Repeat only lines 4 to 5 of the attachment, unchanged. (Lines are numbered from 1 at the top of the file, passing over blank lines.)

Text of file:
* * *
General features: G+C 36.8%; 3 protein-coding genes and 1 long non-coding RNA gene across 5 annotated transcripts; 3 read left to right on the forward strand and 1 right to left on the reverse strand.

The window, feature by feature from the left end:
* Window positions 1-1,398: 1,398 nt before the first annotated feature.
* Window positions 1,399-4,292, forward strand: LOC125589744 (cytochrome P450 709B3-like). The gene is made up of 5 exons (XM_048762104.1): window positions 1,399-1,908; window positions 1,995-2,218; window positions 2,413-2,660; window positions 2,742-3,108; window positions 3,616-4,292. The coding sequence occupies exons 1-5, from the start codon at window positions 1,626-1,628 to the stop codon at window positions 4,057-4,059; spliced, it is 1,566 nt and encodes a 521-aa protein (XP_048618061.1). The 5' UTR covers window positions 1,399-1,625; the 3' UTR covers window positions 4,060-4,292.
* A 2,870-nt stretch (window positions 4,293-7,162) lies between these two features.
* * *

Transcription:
* Window positions 1,399-4,292, forward strand: LOC125589744 (cytochrome P450 709B3-like). The gene is made up of 5 exons (XM_048762104.1): window positions 1,399-1,908; window positions 1,995-2,218; window positions 2,413-2,660; window positions 2,742-3,108; window positions 3,616-4,292. The coding sequence occupies exons 1-5, from the start codon at window positions 1,626-1,628 to the stop codon at window positions 4,057-4,059; spliced, it is 1,566 nt and encodes a 521-aa protein (XP_048618061.1). The 5' UTR covers window positions 1,399-1,625; the 3' UTR covers window positions 4,060-4,292.
* A 2,870-nt stretch (window positions 4,293-7,162) lies between these two features.